Ground heat is 40 to 50 degrees, so the equipment takes the heat from the ground and pumps it through the air exchange system, heating it to 70 degrees for room temperature. That saves energy from heating the outside air at 20 below zero to 70 degrees.

“It produces enough energy to heat two average houses,” Blackledge said.

The building is also run on solar energy, one unit to heat the water that warms the floors and one that warms the building.

After the winter Minnesota has experienced this year, one may think there isn’t enough sun to gather any solar energy. Not true.

According to Jason Edens, director of the Rural Renewable Energy Alliance, Minnesota has 92 percent of the solar resource of Miami, Fla., and the same solar resource as Houston, Texas.

Minnesota is also the fastest growing solar market in the nation and has one of the nation’s most progressive incentive systems. Blackledge said the refuge saved $10,000 in incentives with the project.

“The solar part is really exciting,” she said. “I like solar because it’s an inexhaustible energy source that’s pollution free.”

The Energy Independence and Security Act requires that all federal buildings, or major renovations to existing buildings, meet a fossil fuel generated consumption reduction by certain percentages up until 100 percent by 2030. Tamarac is now 100 percent fossil fuel free with this project.

Upstairs with the geothermal equipment, there is also a ventilation system because the building is so air tight now, there needs to be air circulation. It runs off a carbon dioxide sensor, so it kicks on when needed.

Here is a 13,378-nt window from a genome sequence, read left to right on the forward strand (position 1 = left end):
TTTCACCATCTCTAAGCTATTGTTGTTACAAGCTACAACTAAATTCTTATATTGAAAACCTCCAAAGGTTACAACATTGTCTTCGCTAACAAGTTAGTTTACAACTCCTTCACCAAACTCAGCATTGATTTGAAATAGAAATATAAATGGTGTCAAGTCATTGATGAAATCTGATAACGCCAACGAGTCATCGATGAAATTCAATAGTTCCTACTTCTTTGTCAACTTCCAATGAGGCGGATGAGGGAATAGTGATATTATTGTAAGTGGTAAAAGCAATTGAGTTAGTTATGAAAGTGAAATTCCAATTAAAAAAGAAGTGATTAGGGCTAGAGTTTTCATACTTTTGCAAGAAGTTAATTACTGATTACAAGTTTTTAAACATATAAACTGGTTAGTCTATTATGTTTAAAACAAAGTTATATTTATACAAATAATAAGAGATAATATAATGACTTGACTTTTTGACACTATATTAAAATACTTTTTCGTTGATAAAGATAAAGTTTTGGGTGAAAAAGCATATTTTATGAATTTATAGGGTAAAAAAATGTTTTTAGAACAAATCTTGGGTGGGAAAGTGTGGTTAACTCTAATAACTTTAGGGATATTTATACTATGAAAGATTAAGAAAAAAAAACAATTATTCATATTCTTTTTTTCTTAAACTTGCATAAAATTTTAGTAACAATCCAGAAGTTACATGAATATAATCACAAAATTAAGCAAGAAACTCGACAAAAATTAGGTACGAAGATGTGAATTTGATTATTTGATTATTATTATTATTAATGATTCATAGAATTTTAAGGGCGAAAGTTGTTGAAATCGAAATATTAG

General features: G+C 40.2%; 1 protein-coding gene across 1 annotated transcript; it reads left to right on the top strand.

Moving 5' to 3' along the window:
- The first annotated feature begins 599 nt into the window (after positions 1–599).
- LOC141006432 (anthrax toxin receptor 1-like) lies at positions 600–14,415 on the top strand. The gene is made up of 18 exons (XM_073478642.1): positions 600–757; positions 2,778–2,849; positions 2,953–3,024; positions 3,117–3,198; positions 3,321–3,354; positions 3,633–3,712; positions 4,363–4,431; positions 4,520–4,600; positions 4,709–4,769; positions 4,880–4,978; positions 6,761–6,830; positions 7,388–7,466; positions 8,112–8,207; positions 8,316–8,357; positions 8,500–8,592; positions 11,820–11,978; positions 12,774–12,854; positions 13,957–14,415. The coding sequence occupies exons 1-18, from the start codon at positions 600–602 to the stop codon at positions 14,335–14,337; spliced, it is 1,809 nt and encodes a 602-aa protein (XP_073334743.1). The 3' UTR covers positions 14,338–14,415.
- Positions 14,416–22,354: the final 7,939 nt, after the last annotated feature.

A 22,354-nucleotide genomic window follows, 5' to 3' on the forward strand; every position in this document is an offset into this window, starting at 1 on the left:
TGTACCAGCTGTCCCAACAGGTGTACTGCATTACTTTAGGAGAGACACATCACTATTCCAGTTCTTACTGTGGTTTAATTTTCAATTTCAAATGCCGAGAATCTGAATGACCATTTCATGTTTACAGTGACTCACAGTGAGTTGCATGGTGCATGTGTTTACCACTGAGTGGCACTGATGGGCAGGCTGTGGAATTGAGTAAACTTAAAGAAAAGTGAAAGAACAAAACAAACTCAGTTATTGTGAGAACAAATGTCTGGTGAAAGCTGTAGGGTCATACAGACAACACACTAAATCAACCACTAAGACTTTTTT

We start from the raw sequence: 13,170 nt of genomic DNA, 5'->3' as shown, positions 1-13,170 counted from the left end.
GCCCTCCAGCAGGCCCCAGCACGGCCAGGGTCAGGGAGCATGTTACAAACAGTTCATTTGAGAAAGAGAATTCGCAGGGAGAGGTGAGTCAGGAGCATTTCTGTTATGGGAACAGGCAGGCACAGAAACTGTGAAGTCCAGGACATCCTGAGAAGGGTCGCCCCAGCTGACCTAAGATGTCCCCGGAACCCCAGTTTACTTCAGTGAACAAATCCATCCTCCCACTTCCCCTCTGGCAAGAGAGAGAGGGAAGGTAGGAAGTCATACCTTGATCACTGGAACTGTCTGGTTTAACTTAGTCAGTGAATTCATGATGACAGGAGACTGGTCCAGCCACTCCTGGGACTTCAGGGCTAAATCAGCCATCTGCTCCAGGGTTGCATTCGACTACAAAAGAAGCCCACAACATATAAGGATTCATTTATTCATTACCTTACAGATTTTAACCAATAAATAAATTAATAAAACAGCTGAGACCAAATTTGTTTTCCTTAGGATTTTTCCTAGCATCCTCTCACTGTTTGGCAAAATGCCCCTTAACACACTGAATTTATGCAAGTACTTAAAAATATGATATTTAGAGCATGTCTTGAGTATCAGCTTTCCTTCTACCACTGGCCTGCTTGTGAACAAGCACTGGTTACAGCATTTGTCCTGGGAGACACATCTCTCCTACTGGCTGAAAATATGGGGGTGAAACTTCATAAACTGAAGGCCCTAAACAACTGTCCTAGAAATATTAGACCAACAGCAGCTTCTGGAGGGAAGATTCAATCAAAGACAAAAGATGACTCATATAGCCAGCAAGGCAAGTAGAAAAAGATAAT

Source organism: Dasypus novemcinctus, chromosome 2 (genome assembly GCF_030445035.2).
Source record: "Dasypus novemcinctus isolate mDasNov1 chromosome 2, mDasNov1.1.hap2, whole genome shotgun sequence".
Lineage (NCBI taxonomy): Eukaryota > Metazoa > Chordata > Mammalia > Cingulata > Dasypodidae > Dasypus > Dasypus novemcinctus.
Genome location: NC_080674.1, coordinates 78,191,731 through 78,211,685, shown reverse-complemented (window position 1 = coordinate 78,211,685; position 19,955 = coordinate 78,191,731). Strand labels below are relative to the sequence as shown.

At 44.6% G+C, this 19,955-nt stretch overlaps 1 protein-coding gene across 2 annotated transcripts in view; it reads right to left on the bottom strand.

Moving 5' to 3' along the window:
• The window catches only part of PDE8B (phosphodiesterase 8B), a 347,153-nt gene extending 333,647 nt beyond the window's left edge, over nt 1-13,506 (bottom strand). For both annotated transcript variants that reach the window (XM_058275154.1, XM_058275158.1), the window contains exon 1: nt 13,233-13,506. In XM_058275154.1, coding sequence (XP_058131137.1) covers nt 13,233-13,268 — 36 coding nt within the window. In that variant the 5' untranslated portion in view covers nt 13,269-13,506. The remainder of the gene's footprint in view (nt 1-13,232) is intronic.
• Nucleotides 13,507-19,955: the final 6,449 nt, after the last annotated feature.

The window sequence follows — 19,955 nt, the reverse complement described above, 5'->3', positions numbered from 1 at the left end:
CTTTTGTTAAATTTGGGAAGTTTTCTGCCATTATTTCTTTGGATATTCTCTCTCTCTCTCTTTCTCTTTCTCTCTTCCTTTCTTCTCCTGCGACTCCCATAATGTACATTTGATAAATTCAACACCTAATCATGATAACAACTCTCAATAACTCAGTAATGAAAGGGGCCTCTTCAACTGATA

“So, if we have a big group in the theater, it will kick on,” Blackledge said.

The restrooms are now more accessible, and there was asbestos in the building that’s now been removed.

“In addition to taking advantage of new energy saving technologies like LED lighting, the refuge was able to address long overdue facility upgrades including accessibility improvements and the removal of environmental work hazards like asbestos,” Powers said.

With the attention on everything from geothermal heating to the fabric on the chairs — “it’s really made us think about every purchase we make” — the energy level rating is silver for the building. The building is very low maintenance, and now that the staff has been settled in for a few months, everything is ready to be showcased.

“We spent the first month and a half tweaking,” Blackledge said. “Everything is running smoothly now.”

“Improving our energy efficiency will help us reduce our overall energy footprint and tap into renewable energy resources like geothermal and solar help to reduce impacts to wildlife and habitats on the broader scale,” Powers said.

Sunday open house

The refuge is hosting a grand re-opening and open house Sunday from noon to 4 p.m.

There will be building tours every hour on the half hour (12:30, 1:30, 2:30 and 3:30) to see the new equipment that draws energy from the earth and sun to heat the building.

There will be a presentation from Jason Edens, Rural Renewable Energy Alliance and MN Renewable Energy Society, at 2 p.m. about the solar energy.

“People can learn how to take this massive concept to their homes,” Blackledge said.

And the movie “Climate Change: Wildlife and Wildlands” will be shown throughout the afternoon.

The gift shop will be open as well.

Tamarac Refuge Visitor Center is located nine miles north of Highway 34 at the junction of County Highways 29 and 26. For more information, contact the refuge at 218-847-2641.

Follow Pippi Mayfield on Twitter @PippiMayfield.